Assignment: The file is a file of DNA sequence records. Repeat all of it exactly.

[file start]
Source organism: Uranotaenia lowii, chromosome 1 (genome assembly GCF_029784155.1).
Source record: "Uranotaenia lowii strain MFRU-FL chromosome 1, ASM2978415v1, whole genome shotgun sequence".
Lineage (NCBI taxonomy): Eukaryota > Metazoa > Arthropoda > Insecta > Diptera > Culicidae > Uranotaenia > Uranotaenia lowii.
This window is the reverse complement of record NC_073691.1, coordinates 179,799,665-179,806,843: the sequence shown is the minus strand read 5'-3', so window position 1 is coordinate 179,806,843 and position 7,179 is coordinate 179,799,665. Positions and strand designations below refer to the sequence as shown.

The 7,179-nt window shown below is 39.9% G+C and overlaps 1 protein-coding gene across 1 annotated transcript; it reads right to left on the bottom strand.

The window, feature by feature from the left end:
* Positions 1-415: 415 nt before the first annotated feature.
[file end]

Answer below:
Source organism: Uranotaenia lowii, chromosome 1 (genome assembly GCF_029784155.1).
Source record: "Uranotaenia lowii strain MFRU-FL chromosome 1, ASM2978415v1, whole genome shotgun sequence".
Lineage (NCBI taxonomy): Eukaryota > Metazoa > Arthropoda > Insecta > Diptera > Culicidae > Uranotaenia > Uranotaenia lowii.
This window is the reverse complement of record NC_073691.1, coordinates 179,799,665-179,806,843: the sequence shown is the minus strand read 5'-3', so window position 1 is coordinate 179,806,843 and position 7,179 is coordinate 179,799,665. Positions and strand designations below refer to the sequence as shown.

The 7,179-nt window shown below is 39.9% G+C and overlaps 1 protein-coding gene across 1 annotated transcript; it reads right to left on the bottom strand.

The window, feature by feature from the left end:
* Positions 1-415: 415 nt before the first annotated feature.